A building moratorium is an action that halts the construction of a project or projects. Moratoriums are commonly imposed by cities, towns or the courts, for a variety of reasons. They can be short-term or indefinite, depending on the project and the reason the moratorium was issued.

What is a building moratorium?

Building moratoriums are a mechanism used by government officials or courts to bring an immediate stop to a construction project when there are concerns surrounding the project or the work being done. Moratoriums can impact both residential properties and commercial structures.

Governments may use moratoriums to pause construction and allow time for review of the work taking place, or because revision of local building laws or construction codes.

Moratoriums may be issued for a specific period of time — such as six months to one year — in order to allow issues of concern to be resolved, or may also be imposed for an indefinite period. In some cases, moratoriums may even be renewed and extended over a long period of time.

What causes building moratoriums?

Often, environmental and safety concerns are cited when a moratorium is put into place. In certain situations, concerned citizens may even approach a judge to ask for an injunction or an immediate halt to construction.

Alternatively, contractors or developers may learn that an area that has passed building inspections is later found to have an environmental issue, like the presence of an endangered species discovered in the vicinity. In other instances, a moratorium may be called because of building code violations, or even issues surrounding a contractor’s funding or finances.

Cities or jurisdictions may also use moratoriums to give local officials time to establish or revise zoning and land-use regulations to contain or guide further development.

How can a building moratorium be lifted?

Having a building moratorium lifted depends on the circumstances surrounding the cause for the moratorium. If you are buying a lot to build on and are concerned about building moratoriums in your area, it may be helpful to know what actions might be necessary for you (or your builder) to take.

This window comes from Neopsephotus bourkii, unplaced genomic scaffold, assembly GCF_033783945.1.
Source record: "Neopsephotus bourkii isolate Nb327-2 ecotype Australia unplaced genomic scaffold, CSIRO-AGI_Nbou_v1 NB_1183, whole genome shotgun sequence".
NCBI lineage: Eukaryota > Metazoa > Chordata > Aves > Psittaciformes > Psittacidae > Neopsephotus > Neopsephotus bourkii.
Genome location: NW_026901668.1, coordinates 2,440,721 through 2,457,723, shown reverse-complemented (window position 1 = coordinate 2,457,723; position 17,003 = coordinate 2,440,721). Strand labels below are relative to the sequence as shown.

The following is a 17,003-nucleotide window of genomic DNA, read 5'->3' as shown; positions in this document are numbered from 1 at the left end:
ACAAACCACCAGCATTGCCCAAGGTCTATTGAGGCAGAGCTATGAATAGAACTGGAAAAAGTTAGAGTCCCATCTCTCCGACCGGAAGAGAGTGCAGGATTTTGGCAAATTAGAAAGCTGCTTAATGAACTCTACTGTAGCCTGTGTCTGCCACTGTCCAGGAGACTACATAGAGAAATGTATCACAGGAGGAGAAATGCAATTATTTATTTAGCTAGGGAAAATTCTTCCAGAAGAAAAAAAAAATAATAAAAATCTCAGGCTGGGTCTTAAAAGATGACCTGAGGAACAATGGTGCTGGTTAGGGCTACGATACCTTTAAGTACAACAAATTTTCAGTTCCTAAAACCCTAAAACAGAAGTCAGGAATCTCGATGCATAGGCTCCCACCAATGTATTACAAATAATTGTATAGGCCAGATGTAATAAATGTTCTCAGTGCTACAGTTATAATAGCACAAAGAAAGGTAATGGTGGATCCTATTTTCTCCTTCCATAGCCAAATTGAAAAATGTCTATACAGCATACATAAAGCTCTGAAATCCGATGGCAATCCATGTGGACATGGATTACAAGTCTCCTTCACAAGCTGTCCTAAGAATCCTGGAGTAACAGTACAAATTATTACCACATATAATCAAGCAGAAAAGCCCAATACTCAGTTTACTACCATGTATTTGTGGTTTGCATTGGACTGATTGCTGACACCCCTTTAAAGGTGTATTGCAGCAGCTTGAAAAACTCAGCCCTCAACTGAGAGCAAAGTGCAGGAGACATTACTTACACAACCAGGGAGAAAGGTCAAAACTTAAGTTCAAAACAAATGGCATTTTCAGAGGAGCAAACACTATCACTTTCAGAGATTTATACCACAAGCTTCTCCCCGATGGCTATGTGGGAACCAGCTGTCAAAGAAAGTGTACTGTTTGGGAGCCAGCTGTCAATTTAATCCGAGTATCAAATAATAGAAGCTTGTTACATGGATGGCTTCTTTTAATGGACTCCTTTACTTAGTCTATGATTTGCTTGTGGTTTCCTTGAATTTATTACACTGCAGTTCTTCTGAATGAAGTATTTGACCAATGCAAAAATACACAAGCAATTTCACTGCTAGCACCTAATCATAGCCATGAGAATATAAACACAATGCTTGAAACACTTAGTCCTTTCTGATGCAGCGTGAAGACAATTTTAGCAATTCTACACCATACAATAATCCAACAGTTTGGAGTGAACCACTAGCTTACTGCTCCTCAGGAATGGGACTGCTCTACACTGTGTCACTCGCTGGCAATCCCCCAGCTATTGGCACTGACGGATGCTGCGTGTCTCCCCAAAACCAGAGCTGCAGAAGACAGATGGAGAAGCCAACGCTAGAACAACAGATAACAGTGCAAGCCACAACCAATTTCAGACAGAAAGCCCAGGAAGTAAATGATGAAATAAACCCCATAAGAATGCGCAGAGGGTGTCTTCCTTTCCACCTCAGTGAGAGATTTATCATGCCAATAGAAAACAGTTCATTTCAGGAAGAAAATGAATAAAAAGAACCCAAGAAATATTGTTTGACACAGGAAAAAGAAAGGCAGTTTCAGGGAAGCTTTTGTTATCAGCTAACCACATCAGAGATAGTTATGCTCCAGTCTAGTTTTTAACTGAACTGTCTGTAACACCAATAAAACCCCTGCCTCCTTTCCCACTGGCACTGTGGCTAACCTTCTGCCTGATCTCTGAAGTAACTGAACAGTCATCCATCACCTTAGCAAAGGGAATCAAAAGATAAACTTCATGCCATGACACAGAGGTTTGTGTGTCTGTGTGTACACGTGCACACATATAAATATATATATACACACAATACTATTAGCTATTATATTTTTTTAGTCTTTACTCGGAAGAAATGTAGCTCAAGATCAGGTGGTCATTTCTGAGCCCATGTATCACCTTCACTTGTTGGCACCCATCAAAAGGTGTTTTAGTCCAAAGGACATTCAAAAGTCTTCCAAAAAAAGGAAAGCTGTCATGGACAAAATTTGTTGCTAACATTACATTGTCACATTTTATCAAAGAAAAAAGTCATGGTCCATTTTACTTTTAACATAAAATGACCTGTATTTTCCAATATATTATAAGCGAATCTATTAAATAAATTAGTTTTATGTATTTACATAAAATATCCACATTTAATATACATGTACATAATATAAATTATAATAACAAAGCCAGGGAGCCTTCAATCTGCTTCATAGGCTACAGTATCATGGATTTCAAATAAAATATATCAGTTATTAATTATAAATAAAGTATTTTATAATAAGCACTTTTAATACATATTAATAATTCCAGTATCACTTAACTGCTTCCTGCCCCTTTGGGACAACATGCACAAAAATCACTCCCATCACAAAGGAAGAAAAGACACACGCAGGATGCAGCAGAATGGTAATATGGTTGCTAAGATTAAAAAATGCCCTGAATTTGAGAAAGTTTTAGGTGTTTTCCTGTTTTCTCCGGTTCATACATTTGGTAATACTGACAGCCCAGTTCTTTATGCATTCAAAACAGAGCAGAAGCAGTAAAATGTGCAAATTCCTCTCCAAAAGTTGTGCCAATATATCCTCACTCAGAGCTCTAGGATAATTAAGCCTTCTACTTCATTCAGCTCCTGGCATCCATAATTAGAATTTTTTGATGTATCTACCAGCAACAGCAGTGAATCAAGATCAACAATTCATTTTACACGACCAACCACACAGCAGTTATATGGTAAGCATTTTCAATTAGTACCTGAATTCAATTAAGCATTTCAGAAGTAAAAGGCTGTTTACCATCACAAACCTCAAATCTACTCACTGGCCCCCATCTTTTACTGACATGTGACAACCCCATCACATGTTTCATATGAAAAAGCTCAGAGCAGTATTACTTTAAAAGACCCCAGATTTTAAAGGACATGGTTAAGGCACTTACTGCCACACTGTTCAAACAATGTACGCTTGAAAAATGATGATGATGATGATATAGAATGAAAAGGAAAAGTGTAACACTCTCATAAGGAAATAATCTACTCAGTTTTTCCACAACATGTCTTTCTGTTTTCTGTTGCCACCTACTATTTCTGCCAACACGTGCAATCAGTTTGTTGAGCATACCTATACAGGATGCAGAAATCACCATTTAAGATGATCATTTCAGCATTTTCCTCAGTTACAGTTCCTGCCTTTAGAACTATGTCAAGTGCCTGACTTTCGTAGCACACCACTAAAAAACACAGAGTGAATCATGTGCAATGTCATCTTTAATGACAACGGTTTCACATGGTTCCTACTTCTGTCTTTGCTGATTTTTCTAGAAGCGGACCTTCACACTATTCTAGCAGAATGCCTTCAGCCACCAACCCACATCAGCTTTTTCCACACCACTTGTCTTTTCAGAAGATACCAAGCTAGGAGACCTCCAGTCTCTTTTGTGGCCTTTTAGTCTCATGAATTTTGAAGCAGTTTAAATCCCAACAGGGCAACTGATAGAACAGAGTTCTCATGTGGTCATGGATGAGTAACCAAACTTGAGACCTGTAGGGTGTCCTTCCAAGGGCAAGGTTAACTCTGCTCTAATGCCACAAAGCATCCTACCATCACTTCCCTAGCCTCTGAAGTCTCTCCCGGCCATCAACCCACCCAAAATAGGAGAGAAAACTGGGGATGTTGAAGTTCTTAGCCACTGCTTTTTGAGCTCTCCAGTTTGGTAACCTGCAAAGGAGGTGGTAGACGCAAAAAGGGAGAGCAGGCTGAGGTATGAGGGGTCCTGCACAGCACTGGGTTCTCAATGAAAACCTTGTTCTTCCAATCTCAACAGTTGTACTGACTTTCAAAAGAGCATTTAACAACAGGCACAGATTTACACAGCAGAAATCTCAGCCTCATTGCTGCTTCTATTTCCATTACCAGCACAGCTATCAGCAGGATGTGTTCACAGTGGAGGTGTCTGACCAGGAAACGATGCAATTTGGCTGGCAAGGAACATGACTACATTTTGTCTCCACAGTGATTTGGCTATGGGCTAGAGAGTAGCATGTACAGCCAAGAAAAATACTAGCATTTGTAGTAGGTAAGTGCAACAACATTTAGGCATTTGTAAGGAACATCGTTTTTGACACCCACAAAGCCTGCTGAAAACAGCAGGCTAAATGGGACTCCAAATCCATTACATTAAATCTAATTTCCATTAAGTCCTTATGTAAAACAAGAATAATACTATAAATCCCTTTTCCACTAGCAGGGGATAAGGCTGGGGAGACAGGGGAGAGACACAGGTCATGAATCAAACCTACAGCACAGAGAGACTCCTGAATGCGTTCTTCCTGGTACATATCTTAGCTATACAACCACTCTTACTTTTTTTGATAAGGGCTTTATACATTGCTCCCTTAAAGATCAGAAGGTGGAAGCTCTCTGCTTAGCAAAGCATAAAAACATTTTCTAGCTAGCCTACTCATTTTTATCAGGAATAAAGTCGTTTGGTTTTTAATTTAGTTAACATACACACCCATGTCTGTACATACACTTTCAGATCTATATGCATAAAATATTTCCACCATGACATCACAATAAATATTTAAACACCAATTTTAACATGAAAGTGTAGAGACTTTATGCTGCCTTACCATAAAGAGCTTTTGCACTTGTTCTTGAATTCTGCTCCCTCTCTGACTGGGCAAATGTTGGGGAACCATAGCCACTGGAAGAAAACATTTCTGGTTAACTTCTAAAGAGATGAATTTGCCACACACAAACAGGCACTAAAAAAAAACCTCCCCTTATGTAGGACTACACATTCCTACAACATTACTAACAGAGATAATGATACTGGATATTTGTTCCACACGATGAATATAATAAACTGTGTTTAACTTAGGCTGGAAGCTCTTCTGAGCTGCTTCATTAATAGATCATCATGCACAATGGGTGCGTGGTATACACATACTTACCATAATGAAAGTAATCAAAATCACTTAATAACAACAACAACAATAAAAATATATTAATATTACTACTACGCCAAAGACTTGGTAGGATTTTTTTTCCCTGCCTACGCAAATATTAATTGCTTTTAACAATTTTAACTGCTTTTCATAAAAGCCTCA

If development is brought to a halt because of safety concerns, lifting the moratorium could be as simple as developing a new plan to protect workers, or as complicated as undertaking a full-scale overhaul of the project or the working conditions.

If a temporary moratorium is set, its release may be dependent on terms established by the municipal government or the court. Those terms may include:

  • On-site inspection by a city-approved inspector
  • Payment to the city or town for expenses of city employees working on the project
  • Analysis of reports written by other city departments or agencies
  • Payment of fines

Real life example of a building moratorium

In Oakland Park, Florida, town officials issued a building moratorium a few years ago on construction of small multi-family projects, such as townhouses, duplexes and garden apartments, in the downtown area.

In the town’s statement, it said that the building projects were too small to attract people to the downtown area and improve the town’s quality of life. The moratorium was imposed for six months and restricted to just the downtown area.